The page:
When the woman turned, both of them could say a word to each other. In the meantime, the speaker noticed that the lady was handsome. Her work was in stark contrast with her physical features. In the next lines, she sympathizes with the condition of the woman. She thinks, what if she could liberate the woman and take her to the river. The thought receded as it came. But, the woman’s smile reminded her of the fact that life was not all about pain and indignation. In the end, humanity triumphs through the innocent smile of the woman.
The title of the poem does not disclose much about the main idea. It is a simple nod at the place where the narrative is set in. Oliver’s speaker narrates how she discovered a woman washing astray in the airport’s women’s restroom. She finds the lady’s smile quite fascinating. Besides, in this poem, she creates a contrast between the woman’s life and nature. She depicts how liberating natural beauty is.
In contrast, the woman’s condition reminds her of the harshness of life. Later on, she realizes the fact that the woman does not hate her work. She does what he has to do. It does not pollute the essential beauty in her heart. Through this poem, Oliver celebrates the inner beauty of humankind.
Structure & Form
Oliver’s “Singapore” is a narrative poem that directly begins with the scene. There is no description of the characters. The overall text consists of seven stanzas. There is no regularity in the line count of the stanzas. Besides, the poem is written in free-verse. It means there is no regular rhyme or meter. However, Oliver uses internal rhymings in a few instances. She writes the poem from the perspective of a first-person speaker. The speaker is none other than the poet herself. Apart from that, Oliver uses indentation in some stanzas for the sake of emphasis.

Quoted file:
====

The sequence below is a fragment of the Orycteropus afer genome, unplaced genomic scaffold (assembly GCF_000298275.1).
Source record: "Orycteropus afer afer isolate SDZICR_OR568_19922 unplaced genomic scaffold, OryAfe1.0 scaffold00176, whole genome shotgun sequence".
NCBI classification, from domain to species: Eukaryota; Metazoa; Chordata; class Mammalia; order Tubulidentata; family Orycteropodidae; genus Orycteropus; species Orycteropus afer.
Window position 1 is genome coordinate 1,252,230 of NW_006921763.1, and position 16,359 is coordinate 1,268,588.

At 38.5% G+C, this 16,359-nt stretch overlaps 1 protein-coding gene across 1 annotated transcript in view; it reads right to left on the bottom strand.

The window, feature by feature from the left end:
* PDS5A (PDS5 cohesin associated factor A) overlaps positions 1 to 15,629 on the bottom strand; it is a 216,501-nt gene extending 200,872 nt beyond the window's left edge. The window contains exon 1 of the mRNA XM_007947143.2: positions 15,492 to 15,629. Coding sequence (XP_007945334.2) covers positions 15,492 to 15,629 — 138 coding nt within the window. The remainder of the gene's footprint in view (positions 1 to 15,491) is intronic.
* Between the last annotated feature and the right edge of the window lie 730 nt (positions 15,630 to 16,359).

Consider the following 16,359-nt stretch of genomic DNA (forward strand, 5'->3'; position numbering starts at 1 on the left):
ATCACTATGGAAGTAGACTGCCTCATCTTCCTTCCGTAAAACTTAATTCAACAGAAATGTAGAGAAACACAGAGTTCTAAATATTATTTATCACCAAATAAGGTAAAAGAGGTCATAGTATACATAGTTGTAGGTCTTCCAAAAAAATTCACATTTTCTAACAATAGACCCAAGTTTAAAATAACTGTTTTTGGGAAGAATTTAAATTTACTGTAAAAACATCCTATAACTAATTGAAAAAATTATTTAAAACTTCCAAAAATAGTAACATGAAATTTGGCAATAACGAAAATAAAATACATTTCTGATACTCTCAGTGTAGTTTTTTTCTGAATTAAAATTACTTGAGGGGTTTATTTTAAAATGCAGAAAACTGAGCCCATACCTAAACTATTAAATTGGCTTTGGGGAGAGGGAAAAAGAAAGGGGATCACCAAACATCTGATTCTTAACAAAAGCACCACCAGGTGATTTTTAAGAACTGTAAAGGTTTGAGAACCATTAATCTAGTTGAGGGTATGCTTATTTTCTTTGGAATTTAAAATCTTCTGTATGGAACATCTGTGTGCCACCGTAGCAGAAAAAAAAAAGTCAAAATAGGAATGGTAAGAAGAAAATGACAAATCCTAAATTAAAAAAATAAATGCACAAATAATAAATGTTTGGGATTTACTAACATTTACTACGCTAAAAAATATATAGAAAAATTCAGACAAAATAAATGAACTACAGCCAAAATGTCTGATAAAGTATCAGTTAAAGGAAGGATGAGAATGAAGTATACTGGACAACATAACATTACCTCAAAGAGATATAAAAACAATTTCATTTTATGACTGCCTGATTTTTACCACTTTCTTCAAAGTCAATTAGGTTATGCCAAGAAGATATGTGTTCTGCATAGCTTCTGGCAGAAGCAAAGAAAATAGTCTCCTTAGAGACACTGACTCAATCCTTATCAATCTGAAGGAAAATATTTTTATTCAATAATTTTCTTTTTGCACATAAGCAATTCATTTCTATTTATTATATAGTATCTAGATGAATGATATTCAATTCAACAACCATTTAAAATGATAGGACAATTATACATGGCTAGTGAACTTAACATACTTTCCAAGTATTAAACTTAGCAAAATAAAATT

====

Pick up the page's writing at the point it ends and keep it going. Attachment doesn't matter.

Readers can find the use of the following poetic devices in “Singapore.”
- Metaphor: In the line “a darkness was ripped from my eyes,” “darkness” is compared to clothes or something that can be ripped apart. Here, the “darkness” stands for one’s ignorance.
- Personification: The line “Disgust argued in my stomach” contains personification. Here, the feeling of “Disgust” is invested with the idea of arguing with the speaker.
- Imagery: In the third stanza, Oliver uses several natural images that include kingfishers’ bold eyes and gaudy wings, rivers, trees, a waterfall, and a fountain.
- Repetition: This device is used in a number of instances, meant for the sake of emphasis. For example, it occurs in “She smiled and I smiled.”
- Simile: It occurs in the following lines, “the airport ashtrays, as big as hubcaps,” “She does not work slowly, nor quickly, but like a river./ Her dark hair is like the wing of a bird,” etc.
- Alliteration: This device is used in “She smiled,” “she stares,” “don’t doubt,” “world were,” etc.